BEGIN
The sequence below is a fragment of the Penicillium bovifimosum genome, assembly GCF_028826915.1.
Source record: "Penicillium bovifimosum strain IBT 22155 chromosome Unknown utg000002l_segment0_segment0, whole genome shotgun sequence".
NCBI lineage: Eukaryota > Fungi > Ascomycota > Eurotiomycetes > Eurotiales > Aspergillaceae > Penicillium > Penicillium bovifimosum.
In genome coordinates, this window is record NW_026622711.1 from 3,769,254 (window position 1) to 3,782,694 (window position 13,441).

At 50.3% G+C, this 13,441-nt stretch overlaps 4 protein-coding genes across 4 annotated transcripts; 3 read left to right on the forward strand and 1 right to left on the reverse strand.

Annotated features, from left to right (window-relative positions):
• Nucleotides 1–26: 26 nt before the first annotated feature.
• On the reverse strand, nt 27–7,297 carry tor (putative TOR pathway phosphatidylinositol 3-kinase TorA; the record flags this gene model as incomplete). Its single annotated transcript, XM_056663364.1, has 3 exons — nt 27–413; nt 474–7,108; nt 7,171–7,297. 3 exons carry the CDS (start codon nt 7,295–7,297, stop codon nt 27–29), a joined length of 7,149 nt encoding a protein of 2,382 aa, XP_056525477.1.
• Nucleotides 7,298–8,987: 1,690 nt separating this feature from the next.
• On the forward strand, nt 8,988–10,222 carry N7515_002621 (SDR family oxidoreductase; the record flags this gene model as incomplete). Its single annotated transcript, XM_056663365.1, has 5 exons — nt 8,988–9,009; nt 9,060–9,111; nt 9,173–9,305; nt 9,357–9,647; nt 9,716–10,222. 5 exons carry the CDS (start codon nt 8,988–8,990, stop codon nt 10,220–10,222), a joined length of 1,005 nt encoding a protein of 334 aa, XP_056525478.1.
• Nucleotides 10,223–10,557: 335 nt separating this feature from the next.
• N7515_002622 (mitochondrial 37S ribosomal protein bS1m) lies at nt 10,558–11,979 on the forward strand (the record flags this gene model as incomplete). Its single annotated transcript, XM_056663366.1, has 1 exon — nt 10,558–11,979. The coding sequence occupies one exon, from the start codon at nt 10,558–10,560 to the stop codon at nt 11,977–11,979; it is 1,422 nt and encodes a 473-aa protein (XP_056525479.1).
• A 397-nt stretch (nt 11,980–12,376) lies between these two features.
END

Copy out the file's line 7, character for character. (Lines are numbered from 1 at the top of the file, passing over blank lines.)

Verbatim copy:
• Nucleotides 1–26: 26 nt before the first annotated feature.